(2-LP set) At long last here are the original session tapes that produced Jerry Lee Lewis' 1974 'Southern Roots' LP. Produced by Huey Meaux, a fellow Louisiana wildman, the final results reveal what happens when two fiery, free-spirited forces lock horns in the studio. Meaux had just gotten out of prison and had a reputation you wouldn't want in your family tree. Separately, Meaux and Lewis each spelled trouble in a big way and could be impossible to work with. Together? God knows what would happen. The results could be an utter disaster or a stroke of genius. As Meaux later observed, "I knew Jerry and I would fight, but in the end we'd come out with the record. We fought, but we delivered."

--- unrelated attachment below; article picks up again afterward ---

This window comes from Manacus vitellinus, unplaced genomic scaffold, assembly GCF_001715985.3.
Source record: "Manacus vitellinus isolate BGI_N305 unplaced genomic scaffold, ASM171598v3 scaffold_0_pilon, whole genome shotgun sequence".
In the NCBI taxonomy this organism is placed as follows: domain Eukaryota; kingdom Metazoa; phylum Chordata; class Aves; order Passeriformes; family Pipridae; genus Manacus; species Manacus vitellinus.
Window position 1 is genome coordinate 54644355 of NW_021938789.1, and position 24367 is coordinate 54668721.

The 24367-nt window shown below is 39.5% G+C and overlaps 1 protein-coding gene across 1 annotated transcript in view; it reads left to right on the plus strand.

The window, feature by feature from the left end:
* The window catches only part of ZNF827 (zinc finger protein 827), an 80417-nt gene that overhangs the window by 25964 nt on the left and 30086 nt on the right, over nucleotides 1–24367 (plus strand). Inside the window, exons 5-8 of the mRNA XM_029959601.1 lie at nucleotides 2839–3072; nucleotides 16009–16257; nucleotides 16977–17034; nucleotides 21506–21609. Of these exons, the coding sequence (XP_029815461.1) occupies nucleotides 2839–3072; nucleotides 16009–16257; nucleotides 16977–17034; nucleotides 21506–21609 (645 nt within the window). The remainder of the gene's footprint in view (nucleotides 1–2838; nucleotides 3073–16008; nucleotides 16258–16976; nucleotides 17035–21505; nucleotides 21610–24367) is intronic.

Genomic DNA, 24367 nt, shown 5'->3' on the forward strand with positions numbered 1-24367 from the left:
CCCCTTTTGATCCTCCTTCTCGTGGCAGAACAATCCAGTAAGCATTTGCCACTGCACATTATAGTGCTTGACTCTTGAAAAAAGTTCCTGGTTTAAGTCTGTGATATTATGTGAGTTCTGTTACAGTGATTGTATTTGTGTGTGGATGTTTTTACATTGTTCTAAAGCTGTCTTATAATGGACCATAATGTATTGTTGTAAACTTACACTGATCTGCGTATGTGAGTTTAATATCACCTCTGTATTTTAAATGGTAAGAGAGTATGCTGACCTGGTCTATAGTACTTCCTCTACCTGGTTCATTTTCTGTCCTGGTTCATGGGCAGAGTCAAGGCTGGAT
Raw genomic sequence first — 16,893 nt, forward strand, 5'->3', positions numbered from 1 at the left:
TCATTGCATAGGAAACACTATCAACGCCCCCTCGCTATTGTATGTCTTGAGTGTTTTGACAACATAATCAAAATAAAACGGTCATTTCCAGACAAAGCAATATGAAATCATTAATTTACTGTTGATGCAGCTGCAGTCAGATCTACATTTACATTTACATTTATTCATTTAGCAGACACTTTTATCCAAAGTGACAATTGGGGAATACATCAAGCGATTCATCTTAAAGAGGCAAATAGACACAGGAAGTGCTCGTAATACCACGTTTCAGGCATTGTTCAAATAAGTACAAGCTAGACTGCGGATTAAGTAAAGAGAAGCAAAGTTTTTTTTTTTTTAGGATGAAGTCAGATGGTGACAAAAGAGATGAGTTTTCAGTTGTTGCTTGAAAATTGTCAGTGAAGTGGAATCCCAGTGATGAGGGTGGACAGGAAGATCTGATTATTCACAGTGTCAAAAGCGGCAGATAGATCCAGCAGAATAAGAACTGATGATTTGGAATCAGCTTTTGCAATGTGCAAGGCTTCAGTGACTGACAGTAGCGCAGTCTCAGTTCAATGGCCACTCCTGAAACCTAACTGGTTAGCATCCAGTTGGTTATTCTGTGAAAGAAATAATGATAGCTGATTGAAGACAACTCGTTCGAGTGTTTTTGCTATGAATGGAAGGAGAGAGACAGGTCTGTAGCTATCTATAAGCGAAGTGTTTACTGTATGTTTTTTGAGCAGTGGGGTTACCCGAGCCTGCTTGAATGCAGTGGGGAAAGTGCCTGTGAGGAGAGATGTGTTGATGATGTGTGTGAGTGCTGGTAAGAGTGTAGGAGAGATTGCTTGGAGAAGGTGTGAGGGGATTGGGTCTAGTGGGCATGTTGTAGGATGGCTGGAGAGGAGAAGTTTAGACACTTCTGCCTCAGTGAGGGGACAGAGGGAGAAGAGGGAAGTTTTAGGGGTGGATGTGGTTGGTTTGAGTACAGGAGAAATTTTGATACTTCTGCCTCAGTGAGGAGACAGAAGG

For three days in September, 1973 Jerry Lee Lewis and Huey Meaux went at it, and each other. Listen as Jerry Lee is turned loose in the studio by a producer who did try to rein in Jerry's ego. In fact, Meaux did everything he could to feed it. That ego is nowhere more evident than on Jerry's version of the Percy Sledge 1966 hit, When A Man Loves A Woman, which Jerry turns into a sermon on war between the sexes. Jerry and Huey cut mostly southern music – soul, country, R&B and a touch of swamp pop. They even included a surprisingly impassioned version of Johnny Ray's 1952 hit record, Cry. Little did we know that there was supposed to be a second 'Southern Roots' album. Only ten tracks ever appeared on the LP – a scant 34 minutes of music - but we've got it all here, including the music that was scheduled to appear on the second 'lost album,' all neatly overdubbed and ready for release. We've also got the stuff you were never meant to hear, and there's plenty of it. Direct Metal Mastering, manufactured by Pallas.